ART GALLERY OF ONTARIO (AGO) exhibit Anthropocene (works by Burtynsky, Baichwal and de Pencier). Photo (above): by Edward Burtynsky; ‘Dandora Landfill 3 Plastics Recycling, Nairobi, Kenya’
Upon entering the exhibit area, one is introduced to a looping video on a large screen (left). It shows the laggard strides of a man who’s assumedly off to his routine task as the camera follows with a slow, tired creep. We watch as he walks with a hampered gait between embankments of layered garbage, burdened with a large tarp/bag that hangs from his shoulder.
We watch as he walks with a hampered gait between embankments of layered garbage, burdened with a large tarp/bag that hangs from his shoulder. His path, like a stream that once randomly set its course by sheer force, cuts into this canyon of garbage. Perhaps, his destiny—borne out from necessity—now mirrors our collective course. We can assume that he’s off to his unimaginable recycling “job,” one that will provide a living, something that ironically sustains his life from bundles of refuse. We understand that the only reason why someone would enter such an area is to scavenge a usable scrap; to salvage a grain of hope from a pile of bad ideas. Perhaps, this is the visual that sends the message of humanity’s now Sisyphean task of reversing, if not just healing, the scars of the Anthropocene.
This multimedia exhibit at the Art Gallery of Ontario (AGO) in downtown Toronto is from renowned photographer Edward Burtynsky, and filmmakers Jennifer Baichwal and Nicholas de Pencier. The exhibit is entitled Anthropocene (a proposed term to describe the period of man’s initial destructive effect on the planet) and it also coincides with the release of Anthropocene: A Human Epoch, a full-length documentary film co-directed by all three of the aforementioned, which can also be seen at the AGO’s screening rooms.
It’s not that we haven’t seen photography or film like this before (think Koyaaniqatsi (1982); Powaqqatsi (1988); Baraka (1992); Petropolis: Aerial Perspectives of the Alberta Tar Sands 2009; Lessons of Darkness (1992) et. al) including work from Sebastião Salgado and from Burtynsky himself, but these images—although lacking in their shocking punch as they once did—still trigger introspection if not disgust in the viewer.
One is still lured to the fine details and colours of Burtynsky’s photography; colours that have been excavated seemingly out of imagination but in reality are man-made recipes comprised of ingredients pilfered from their earthly domain. These chromatic examples are most evident in Burtynsky’s photos of tailings and of copper and lithium mines, all of which radiate from the gallery walls in a palette unrecognized by the conventional colour codes of our minds. The process of mineral extraction and their resultant tailings are without doubt vivid toxic pools, fueled by our current global market that demands it; however, the ecological destruction as presented in Burtynsky’s photographs are without question perversely beautiful in their aesthetic. The content is repulsive, but if one lets the mind wander, to surrender to some of the abstraction within the frame, they might inversely be intrigued by the absence of detail—as though this is all supernatural and beyond our control or understanding. Equally intriguing—and this is the power of photography over moving images—is what exists outside the single frame. Looking at a still photograph of tailings, you’re left to wonder what other horrors exist beyond the periphery; examining and pondering if this supposed nightmare is worse than imagined.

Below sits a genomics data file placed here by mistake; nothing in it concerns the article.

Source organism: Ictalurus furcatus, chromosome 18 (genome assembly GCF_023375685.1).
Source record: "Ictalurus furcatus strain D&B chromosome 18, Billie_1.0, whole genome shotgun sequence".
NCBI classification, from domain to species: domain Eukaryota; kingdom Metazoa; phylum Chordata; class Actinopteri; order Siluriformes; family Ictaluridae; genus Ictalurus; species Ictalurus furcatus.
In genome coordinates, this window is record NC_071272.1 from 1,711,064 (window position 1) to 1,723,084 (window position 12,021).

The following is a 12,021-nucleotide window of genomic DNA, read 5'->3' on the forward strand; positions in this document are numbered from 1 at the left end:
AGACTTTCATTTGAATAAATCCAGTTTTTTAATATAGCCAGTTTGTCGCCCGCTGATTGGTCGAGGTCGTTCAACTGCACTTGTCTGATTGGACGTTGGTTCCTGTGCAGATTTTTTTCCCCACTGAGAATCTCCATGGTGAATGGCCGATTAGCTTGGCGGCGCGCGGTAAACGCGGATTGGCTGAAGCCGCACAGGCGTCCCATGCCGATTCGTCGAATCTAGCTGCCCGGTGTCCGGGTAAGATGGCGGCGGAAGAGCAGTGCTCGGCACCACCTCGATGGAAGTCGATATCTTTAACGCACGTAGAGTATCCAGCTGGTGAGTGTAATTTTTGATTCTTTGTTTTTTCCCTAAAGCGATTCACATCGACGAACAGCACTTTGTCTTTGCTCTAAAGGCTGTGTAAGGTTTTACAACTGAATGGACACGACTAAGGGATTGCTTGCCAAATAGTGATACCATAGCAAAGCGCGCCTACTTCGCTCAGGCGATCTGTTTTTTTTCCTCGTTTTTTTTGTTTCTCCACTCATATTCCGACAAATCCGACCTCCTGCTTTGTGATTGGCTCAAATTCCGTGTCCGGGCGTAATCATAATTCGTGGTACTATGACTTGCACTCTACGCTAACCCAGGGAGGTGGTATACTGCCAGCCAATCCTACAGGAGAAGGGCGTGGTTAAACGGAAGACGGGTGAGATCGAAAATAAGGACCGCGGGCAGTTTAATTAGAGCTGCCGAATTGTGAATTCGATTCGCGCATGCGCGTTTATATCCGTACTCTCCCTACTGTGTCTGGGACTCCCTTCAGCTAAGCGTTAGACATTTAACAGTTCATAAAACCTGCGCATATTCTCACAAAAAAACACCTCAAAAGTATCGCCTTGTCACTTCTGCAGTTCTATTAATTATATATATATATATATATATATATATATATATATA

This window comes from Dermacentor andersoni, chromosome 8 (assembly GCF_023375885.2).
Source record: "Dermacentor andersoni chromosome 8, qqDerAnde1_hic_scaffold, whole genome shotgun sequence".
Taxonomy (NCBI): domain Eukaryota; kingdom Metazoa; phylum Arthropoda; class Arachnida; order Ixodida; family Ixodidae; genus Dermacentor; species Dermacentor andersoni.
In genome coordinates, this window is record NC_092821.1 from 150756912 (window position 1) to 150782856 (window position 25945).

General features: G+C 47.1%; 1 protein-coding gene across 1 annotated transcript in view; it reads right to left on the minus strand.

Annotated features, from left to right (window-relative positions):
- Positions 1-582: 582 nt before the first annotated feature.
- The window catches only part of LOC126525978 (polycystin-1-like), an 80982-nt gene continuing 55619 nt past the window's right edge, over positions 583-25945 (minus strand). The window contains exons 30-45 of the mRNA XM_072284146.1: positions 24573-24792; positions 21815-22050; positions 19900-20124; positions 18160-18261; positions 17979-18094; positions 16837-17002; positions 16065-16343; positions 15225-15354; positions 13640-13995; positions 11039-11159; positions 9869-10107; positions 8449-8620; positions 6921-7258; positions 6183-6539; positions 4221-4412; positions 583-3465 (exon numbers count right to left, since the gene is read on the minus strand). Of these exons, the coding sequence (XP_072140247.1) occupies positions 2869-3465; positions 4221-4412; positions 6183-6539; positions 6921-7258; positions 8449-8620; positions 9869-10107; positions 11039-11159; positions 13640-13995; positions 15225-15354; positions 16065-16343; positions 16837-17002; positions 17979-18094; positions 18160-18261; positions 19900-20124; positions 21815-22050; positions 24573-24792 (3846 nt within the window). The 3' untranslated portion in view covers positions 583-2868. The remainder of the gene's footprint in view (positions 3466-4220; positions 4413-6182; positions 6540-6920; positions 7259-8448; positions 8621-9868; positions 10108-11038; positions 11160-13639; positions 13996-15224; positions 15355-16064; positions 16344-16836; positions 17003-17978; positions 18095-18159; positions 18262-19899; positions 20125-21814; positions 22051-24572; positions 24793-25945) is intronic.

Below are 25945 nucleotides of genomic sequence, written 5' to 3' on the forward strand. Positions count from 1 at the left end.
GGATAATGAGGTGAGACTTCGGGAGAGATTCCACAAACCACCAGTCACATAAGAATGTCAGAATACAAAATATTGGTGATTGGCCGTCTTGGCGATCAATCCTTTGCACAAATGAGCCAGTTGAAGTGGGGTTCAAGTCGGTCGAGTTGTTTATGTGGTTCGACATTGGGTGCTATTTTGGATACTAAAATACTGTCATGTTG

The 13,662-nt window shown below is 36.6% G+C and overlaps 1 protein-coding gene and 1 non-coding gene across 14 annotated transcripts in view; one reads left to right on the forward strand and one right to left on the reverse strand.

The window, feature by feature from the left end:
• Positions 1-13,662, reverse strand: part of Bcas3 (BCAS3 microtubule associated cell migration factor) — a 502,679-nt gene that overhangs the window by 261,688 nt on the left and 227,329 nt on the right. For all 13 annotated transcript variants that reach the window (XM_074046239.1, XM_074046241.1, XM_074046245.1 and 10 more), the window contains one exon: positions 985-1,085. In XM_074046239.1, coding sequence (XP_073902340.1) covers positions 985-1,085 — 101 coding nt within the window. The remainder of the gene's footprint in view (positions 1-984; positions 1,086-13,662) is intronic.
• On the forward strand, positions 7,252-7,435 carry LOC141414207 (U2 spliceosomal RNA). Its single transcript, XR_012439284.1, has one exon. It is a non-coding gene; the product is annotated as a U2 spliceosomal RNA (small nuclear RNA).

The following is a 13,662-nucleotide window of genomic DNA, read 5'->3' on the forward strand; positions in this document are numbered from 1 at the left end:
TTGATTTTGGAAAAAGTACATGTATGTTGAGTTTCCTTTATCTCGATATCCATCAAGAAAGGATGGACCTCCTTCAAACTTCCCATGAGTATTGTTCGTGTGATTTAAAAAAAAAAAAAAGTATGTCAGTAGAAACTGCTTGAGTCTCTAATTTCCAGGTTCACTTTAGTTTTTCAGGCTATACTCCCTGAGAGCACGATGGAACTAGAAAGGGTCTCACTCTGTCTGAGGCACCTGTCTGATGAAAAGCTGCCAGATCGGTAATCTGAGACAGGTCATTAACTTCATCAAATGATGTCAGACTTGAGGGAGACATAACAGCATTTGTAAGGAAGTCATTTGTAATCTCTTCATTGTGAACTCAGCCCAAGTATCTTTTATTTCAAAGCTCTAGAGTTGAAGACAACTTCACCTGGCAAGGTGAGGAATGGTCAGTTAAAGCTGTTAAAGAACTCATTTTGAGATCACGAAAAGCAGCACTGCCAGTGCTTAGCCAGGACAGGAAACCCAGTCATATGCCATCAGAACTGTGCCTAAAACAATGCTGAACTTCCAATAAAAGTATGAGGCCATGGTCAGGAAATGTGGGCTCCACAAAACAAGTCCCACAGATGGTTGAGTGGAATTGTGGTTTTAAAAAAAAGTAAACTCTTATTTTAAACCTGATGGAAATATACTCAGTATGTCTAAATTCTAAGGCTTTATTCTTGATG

The content is repulsive, but if one lets the mind wander, to surrender to some of the abstraction within the frame, they might inversely be intrigued by the absence of detail—as though this is all supernatural and beyond our control or understanding.
As part of a multimedia exhibition, Burtynsky’s photography triumphs. While Baichal has a long history of documentary filmmaking, her clips with de Pencier that run on several screens, although appropriate, feel a little misplaced. Rather than seamlessly complement Burtynsky’s stills as part of a unified theme, the video clips are more distinct in that they inform rather than evoke: where Burtynsky’s photos exalt and aid contemplation in their stillness, the video clips—perhaps by dint of their inherent motion—are standalone and unaroused in their particular realism. The videos slip into the realm of a distantly cold editorial, possessing a quality more akin to a newsreel, whereas Burtynksky’s photography slips the viewer into something more unconsciously immersive. As an example, both Baichwal and de Pencier are credited for attaching a camera to the front of a train that rockets inside the Swiss Alps, through the Gotthard Base Tunnel, the world’s longest railway tunnel.
The footage feels gimmicky and perhaps unnecessary: countering the idea of unconscionable and irreparable planetary destruction, it illustrates mankind’s ability to create a more eco-friendly mode of transportation. In other words, this is an example of minimal, if not mitigated destruction, as an alternative for a greater common good. Nonetheless, it still adheres to the exhibit’s overall message of presenting the Anthropocene as a series of facts than as an excessive moral message. Baichwal’s talents and strengths are as writer/director, and one can suspect that Anthropocene: A Human Epoch is where these clips best belong; in one unified, lyrical documentary, as she often executes with beautiful plaintive artistry, reminiscent in Watermark (2013) and Manufactured Landscapes (2006).